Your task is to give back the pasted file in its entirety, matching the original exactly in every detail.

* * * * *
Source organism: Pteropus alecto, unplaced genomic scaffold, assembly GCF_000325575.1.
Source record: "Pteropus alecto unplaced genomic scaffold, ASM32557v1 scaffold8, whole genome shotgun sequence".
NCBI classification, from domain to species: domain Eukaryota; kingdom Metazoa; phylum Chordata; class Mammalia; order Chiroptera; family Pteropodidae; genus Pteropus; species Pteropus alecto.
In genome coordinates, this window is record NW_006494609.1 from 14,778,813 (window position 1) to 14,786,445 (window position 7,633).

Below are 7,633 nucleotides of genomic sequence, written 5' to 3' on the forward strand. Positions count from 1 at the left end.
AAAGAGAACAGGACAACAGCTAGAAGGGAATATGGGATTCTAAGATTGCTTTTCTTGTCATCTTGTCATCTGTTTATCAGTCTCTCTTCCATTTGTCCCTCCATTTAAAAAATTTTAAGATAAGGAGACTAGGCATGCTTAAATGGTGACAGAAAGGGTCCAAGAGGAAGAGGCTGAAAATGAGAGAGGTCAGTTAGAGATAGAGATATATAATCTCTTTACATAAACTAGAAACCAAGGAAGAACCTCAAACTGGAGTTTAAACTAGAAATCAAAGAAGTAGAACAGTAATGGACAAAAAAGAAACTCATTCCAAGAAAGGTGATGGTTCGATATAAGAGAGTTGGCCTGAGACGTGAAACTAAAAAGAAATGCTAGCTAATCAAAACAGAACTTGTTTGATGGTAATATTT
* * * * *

Source organism: Pteropus alecto, unplaced genomic scaffold, assembly GCF_000325575.1.
Source record: "Pteropus alecto unplaced genomic scaffold, ASM32557v1 scaffold8, whole genome shotgun sequence".
NCBI classification, from domain to species: domain Eukaryota; kingdom Metazoa; phylum Chordata; class Mammalia; order Chiroptera; family Pteropodidae; genus Pteropus; species Pteropus alecto.
In genome coordinates, this window is record NW_006494609.1 from 14,778,813 (window position 1) to 14,786,445 (window position 7,633).

Below are 7,633 nucleotides of genomic sequence, written 5' to 3' on the forward strand. Positions count from 1 at the left end.
AAAGAGAACAGGACAACAGCTAGAAGGGAATATGGGATTCTAAGATTGCTTTTCTTGTCATCTTGTCATCTGTTTATCAGTCTCTCTTCCATTTGTCCCTCCATTTAAAAAATTTTAAGATAAGGAGACTAGGCATGCTTAAATGGTGACAGAAAGGGTCCAAGAGGAAGAGGCTGAAAATGAGAGAGGTCAGTTAGAGATAGAGATATATAATCTCTTTACATAAACTAGAAACCAAGGAAGAACCTCAAACTGGAGTTTAAACTAGAAATCAAAGAAGTAGAACAGTAATGGACAAAAAAGAAACTCATTCCAAGAAAGGTGATGGTTCGATATAAGAGAGTTGGCCTGAGACGTGAAACTAAAAAGAAATGCTAGCTAATCAAAACAGAACTTGTTTGATGGTAATATTT